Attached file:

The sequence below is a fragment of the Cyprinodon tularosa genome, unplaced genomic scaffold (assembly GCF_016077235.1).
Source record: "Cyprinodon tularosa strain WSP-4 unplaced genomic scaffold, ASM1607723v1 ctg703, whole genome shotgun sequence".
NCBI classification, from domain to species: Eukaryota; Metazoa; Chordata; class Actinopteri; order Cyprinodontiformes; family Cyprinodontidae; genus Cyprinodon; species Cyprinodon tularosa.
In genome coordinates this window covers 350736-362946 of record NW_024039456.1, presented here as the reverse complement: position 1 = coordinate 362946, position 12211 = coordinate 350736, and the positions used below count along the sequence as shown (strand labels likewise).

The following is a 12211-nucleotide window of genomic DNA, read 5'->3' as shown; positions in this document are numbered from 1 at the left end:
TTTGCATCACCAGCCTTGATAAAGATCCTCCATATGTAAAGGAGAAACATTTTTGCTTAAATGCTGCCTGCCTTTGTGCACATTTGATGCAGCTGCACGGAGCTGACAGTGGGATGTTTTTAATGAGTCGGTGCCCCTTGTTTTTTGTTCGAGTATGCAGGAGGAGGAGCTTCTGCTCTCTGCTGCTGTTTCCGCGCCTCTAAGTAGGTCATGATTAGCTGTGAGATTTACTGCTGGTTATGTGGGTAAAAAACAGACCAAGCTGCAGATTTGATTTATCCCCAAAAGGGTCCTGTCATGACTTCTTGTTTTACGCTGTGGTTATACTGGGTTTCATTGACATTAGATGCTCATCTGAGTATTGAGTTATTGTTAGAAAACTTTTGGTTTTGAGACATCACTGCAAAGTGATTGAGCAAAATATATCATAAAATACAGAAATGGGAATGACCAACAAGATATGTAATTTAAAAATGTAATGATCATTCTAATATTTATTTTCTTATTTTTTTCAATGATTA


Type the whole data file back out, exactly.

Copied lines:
The sequence below is a fragment of the Cyprinodon tularosa genome, unplaced genomic scaffold (assembly GCF_016077235.1).
Source record: "Cyprinodon tularosa strain WSP-4 unplaced genomic scaffold, ASM1607723v1 ctg703, whole genome shotgun sequence".
NCBI classification, from domain to species: Eukaryota; Metazoa; Chordata; class Actinopteri; order Cyprinodontiformes; family Cyprinodontidae; genus Cyprinodon; species Cyprinodon tularosa.
In genome coordinates this window covers 350736-362946 of record NW_024039456.1, presented here as the reverse complement: position 1 = coordinate 362946, position 12211 = coordinate 350736, and the positions used below count along the sequence as shown (strand labels likewise).

The following is a 12211-nucleotide window of genomic DNA, read 5'->3' as shown; positions in this document are numbered from 1 at the left end:
TTTGCATCACCAGCCTTGATAAAGATCCTCCATATGTAAAGGAGAAACATTTTTGCTTAAATGCTGCCTGCCTTTGTGCACATTTGATGCAGCTGCACGGAGCTGACAGTGGGATGTTTTTAATGAGTCGGTGCCCCTTGTTTTTTGTTCGAGTATGCAGGAGGAGGAGCTTCTGCTCTCTGCTGCTGTTTCCGCGCCTCTAAGTAGGTCATGATTAGCTGTGAGATTTACTGCTGGTTATGTGGGTAAAAAACAGACCAAGCTGCAGATTTGATTTATCCCCAAAAGGGTCCTGTCATGACTTCTTGTTTTACGCTGTGGTTATACTGGGTTTCATTGACATTAGATGCTCATCTGAGTATTGAGTTATTGTTAGAAAACTTTTGGTTTTGAGACATCACTGCAAAGTGATTGAGCAAAATATATCATAAAATACAGAAATGGGAATGACCAACAAGATATGTAATTTAAAAATGTAATGATCATTCTAATATTTATTTTCTTATTTTTTTCAATGATTA